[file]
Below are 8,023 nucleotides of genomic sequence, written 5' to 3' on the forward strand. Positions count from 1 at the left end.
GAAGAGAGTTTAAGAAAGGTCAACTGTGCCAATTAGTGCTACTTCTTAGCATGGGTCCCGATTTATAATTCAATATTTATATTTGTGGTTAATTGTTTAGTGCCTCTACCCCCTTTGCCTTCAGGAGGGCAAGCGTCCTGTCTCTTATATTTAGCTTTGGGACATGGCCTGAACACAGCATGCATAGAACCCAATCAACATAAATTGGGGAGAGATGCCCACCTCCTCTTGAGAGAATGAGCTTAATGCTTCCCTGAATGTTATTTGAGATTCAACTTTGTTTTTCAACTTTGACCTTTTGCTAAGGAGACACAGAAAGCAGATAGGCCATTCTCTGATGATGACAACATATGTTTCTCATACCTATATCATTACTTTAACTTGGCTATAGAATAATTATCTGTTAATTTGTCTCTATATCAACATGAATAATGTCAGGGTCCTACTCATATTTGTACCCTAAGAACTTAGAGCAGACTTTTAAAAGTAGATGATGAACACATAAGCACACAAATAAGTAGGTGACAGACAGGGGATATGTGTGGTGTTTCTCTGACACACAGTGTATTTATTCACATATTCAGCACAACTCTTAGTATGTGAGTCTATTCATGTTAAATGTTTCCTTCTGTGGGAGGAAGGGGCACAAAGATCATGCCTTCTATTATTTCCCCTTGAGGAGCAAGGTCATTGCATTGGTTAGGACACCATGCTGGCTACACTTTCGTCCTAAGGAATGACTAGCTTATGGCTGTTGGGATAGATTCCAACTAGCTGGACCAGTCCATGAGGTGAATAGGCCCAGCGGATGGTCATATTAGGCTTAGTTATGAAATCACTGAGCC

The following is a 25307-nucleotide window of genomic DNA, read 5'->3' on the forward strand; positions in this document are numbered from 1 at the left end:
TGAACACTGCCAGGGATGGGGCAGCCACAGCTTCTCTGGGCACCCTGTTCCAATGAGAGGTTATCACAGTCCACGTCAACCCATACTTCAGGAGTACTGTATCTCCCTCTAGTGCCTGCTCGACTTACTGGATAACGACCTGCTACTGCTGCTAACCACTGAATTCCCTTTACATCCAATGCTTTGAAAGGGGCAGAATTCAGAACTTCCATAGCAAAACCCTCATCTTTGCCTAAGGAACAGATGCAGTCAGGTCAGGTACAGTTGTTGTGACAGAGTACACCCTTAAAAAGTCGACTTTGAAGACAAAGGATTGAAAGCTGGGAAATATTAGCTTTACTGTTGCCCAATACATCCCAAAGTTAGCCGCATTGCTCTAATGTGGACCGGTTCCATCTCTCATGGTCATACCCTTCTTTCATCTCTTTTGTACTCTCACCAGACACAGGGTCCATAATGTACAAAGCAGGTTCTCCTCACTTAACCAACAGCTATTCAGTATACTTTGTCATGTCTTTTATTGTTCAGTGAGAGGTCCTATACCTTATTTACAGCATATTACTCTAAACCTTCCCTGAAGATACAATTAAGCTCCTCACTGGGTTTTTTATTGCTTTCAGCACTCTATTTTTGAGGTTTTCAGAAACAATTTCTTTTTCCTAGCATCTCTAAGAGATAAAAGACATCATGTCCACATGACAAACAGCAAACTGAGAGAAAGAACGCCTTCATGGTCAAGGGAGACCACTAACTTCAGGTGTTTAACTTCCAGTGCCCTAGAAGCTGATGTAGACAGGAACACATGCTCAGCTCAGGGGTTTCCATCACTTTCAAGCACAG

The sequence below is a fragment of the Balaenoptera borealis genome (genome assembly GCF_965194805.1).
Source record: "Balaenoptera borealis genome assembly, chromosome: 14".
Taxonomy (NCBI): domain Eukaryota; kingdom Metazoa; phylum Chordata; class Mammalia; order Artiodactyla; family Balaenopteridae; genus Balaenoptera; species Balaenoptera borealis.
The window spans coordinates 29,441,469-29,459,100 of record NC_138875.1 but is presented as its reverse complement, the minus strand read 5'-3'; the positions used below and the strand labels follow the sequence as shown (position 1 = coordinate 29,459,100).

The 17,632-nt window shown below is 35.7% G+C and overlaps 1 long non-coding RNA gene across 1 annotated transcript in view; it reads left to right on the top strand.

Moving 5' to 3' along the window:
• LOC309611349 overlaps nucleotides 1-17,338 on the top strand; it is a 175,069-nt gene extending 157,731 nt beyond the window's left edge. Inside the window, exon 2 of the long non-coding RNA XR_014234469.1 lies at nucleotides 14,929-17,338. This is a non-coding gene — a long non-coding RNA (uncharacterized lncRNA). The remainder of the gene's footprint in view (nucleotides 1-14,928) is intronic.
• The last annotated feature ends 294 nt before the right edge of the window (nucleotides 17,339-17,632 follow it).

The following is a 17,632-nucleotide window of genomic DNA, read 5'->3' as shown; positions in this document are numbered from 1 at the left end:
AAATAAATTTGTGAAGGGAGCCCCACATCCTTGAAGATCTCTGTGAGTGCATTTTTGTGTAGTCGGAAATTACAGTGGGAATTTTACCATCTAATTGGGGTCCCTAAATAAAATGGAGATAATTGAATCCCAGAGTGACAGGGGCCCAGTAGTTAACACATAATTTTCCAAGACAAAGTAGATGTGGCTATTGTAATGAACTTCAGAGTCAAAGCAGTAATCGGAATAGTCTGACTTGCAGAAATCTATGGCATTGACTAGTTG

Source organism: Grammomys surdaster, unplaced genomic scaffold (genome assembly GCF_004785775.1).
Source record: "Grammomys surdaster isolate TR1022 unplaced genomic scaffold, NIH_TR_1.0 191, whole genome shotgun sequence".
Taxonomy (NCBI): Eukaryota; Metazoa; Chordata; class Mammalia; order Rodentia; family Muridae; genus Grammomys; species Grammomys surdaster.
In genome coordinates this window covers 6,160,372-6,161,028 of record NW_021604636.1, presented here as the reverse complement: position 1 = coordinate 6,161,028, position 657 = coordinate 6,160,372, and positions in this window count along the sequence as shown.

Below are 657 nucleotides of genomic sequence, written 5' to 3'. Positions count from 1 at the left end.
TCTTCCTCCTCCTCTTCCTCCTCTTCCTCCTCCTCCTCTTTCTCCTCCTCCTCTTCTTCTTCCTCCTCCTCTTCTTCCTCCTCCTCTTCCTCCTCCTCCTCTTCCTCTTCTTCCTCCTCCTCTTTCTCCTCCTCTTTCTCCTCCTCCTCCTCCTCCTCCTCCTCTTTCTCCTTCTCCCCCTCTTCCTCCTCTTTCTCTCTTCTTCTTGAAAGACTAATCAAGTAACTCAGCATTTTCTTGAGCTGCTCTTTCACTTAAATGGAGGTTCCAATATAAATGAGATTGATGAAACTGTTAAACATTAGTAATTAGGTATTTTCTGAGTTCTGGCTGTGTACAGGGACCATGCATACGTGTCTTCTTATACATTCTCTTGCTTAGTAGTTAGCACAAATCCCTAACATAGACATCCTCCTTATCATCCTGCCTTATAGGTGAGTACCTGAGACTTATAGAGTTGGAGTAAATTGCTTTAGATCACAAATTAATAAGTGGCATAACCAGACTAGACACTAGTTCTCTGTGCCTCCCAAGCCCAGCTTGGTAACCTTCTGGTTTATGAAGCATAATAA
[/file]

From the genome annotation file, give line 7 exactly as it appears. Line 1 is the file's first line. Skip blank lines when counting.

Taxonomy (NCBI): domain Eukaryota; kingdom Metazoa; phylum Chordata; class Mammalia; order Artiodactyla; family Balaenopteridae; genus Balaenoptera; species Balaenoptera borealis.